Going Analog 1/2
Enough of the fridges, the GPS, the apps, the gear and the toys. We were in need of a basic car camping weekend.
So, we loaded up a cooler of ice, the Arizona Atlas/maps filled the Aux and main tanks to the brim and headed out into the night. It was Friday just before sunset so the dirt roads that are teeming with recreational shooters, UTV’s and tourists on a weekend were silent. We were thankful for that.
(The short wheelbase, old school heavy duty Rancho Springs and blown shocks make for a harsh ride. Airing down was the savior in this truck.)
(Everything was in full bloom.)
Once we were 50 or so miles out the dirt road we felt a calm. Knowing we were past the “high use” areas around Phoenix.
We locked the hubs and put it into low range to see if we could get to the top of a 45 degree incline hill with a great campsite for 1.
I walked the hill to see how bad it was. The step up might be rough. Manual transmission makes everything more... interesting. I appreciate that, but sometimes you just know it makes things more difficult. I asked K to spot for me and make sure I didn’t go off the desired line. Either way and I was guessing we’d stall at best and roll at worst. Well, no point in trying to explain it any further, but we made it. Little Tonto slipped a few times and I was concentrating like my life depended on it left foot braking and feathering the throttle the whole way up. We made it to our little campsite. After a 12 point turn and remembering why power steering was a great invention we made camp.
(Tonto perched on top of the hill.)
I always tend to do the stupid stuff alone. Somehow when I’m with a group I try to keep the stupidity in check and take care of everyone. I guess knowing I’ll be the one to fix things or get someone unstuck encourages me to prevent issues. The downside is that I let go and try things I otherwise wouldn’t when we’re alone. Oh well, we made it and that’s what matters. It’s the next 150 miles on trails with no one else around in an old unproven truck that really worried me. Heck, I’d only not made it to work 2 out of the last 10 times I drove it! What could go wrong!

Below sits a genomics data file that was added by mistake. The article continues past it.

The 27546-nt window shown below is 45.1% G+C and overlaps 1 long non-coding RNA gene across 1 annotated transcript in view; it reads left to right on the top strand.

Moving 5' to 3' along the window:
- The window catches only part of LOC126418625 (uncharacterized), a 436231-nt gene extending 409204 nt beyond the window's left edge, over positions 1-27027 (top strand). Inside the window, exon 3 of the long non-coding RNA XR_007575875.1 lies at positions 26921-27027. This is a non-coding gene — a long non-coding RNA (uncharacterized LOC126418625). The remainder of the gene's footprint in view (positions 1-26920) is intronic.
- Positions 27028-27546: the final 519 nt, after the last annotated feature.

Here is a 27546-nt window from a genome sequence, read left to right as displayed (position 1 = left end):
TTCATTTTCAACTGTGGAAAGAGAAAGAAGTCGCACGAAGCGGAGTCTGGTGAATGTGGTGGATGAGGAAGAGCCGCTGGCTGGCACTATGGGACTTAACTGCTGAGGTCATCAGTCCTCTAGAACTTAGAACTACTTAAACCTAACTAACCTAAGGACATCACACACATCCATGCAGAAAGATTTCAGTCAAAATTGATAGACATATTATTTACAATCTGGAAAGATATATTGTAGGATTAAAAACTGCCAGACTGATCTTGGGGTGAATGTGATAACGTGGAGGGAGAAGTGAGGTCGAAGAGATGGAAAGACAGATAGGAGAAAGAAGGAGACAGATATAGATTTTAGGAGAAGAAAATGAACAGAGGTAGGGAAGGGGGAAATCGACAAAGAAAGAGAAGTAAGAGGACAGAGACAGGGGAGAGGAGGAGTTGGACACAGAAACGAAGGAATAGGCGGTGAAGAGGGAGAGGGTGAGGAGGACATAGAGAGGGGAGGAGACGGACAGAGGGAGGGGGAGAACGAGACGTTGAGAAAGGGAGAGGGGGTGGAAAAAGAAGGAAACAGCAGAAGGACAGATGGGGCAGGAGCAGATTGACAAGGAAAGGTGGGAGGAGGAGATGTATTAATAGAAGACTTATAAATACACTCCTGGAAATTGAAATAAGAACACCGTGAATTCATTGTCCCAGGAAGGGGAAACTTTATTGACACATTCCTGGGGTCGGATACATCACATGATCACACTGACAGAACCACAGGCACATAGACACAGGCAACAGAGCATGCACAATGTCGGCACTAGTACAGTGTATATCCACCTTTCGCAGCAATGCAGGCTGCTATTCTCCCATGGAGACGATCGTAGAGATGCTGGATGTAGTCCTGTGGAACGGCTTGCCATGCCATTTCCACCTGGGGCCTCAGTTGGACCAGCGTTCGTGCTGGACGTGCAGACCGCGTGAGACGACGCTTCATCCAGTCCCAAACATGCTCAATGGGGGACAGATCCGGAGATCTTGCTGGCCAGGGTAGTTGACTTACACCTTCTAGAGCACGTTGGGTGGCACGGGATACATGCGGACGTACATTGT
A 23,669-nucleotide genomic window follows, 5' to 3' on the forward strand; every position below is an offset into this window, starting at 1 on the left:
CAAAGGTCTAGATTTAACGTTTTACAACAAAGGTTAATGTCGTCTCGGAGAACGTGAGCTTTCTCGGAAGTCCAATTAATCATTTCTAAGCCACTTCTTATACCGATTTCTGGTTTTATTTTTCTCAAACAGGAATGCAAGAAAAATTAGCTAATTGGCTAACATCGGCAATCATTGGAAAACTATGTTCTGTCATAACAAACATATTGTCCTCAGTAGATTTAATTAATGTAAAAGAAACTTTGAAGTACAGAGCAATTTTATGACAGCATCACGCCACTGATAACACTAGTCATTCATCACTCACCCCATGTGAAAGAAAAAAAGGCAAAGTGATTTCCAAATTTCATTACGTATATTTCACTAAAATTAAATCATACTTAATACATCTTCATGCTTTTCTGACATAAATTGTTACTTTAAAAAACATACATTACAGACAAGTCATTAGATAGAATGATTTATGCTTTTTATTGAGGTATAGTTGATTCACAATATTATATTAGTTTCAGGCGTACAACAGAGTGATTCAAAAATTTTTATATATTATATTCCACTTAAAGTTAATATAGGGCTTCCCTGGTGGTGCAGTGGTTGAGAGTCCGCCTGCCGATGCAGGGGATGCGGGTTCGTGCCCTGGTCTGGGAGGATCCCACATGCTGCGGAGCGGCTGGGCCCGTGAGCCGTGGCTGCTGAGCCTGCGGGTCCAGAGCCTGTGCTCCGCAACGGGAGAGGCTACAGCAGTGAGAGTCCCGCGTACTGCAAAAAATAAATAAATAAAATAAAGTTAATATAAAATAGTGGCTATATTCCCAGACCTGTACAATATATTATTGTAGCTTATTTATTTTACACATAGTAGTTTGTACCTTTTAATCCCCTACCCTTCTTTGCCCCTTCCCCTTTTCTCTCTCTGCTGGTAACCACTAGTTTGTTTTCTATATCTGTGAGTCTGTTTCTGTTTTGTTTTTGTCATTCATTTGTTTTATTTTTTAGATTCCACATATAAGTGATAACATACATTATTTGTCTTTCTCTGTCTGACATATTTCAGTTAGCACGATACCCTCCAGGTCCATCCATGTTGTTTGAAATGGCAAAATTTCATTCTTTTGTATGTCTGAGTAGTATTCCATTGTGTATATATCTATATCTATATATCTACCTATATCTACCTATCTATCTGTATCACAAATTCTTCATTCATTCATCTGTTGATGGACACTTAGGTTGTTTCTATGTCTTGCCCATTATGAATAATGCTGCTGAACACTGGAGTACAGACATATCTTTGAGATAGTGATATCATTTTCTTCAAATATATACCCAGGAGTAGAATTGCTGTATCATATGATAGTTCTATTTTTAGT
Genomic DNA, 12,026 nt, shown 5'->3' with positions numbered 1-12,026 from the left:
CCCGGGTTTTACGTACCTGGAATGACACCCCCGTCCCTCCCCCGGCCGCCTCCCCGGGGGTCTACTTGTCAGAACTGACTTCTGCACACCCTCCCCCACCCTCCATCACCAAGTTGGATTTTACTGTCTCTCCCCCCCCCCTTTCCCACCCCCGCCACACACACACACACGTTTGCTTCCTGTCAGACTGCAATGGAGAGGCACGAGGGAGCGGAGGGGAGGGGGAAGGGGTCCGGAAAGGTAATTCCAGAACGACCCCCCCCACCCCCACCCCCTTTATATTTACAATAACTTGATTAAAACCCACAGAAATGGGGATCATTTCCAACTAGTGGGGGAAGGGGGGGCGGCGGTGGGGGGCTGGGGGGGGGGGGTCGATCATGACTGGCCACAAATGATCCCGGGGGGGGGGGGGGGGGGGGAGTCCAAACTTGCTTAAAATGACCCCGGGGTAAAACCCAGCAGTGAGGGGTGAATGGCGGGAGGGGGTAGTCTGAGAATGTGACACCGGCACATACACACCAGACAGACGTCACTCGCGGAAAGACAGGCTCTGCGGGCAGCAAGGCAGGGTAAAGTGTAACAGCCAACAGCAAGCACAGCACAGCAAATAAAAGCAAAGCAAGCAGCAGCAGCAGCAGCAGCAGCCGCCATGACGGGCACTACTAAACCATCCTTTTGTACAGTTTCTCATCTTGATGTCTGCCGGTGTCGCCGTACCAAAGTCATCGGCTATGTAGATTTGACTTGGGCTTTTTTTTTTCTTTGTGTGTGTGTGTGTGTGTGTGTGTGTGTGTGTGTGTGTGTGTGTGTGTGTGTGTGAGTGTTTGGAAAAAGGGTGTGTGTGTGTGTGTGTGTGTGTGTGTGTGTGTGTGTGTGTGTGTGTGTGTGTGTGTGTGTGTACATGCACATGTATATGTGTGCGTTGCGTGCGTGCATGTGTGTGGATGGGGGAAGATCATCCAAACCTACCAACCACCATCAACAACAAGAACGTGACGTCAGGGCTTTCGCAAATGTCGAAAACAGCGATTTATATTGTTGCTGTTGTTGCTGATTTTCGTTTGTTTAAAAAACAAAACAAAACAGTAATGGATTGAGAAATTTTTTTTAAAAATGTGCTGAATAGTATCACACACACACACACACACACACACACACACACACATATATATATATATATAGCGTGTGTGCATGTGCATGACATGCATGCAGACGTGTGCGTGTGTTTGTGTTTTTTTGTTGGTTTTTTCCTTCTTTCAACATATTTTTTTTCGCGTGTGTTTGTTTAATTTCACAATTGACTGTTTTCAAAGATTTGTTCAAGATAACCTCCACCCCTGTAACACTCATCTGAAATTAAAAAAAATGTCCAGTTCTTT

On the way down we avoided the ledge entirely.
We stopped at the old cattle scales. They still work somewhat, but per the measurements our meat isn't worth very much.
We putted along for a couple hours and then we made the turn onto the lesser known trails. It was time for low range again and we didn’t go back to high range until we were back to this point on the way home.
It was unseasonably warm so any chance we got to stop and put our feet in the water, we did. Thankfully it had been the wettest winter I can remember so the creeks and streams were all running strong.
After many hours of putting along we got to our destination. An old ranch and a hot springs.
Many times the river is too low to jump in from the old hot springs. It was plenty high today and plenty cold. The old hot springs used to be quite a site and destination.
What it looks like today.
There are plenty of other pictures of the resort online on in my previous trip reports. Today there were a few “baloney ponies” running around so we didn’t want to take too many pictures.
There is some quality graffiti at the springs. The painting of what the former resort looked like is extra cool.
The ranch not far from the resort was active until about a decade ago. It’s sad to see it abandoned, but it was a rare treat to visit it before it is looted or decomposes to far.
After exploring the ranch we decided that a quieter spot to camp was in order. The hot springs attracts some... interesting folks. We followed some old roads and got to a spot along the river a ways away from any signs of humans.
It was time to cook some steaks and eat too much food.
It had been a perfect day. Since about 10 AM we had been on trails with no tire tracks. It feels refreshing, and admittedly a bit worrisome, to be making fresh tracks. You were alone, finally alone, but with each other. It’s a great recharge.
We enjoyed our fire and jumped in the river a few more times for good measure before it was dark.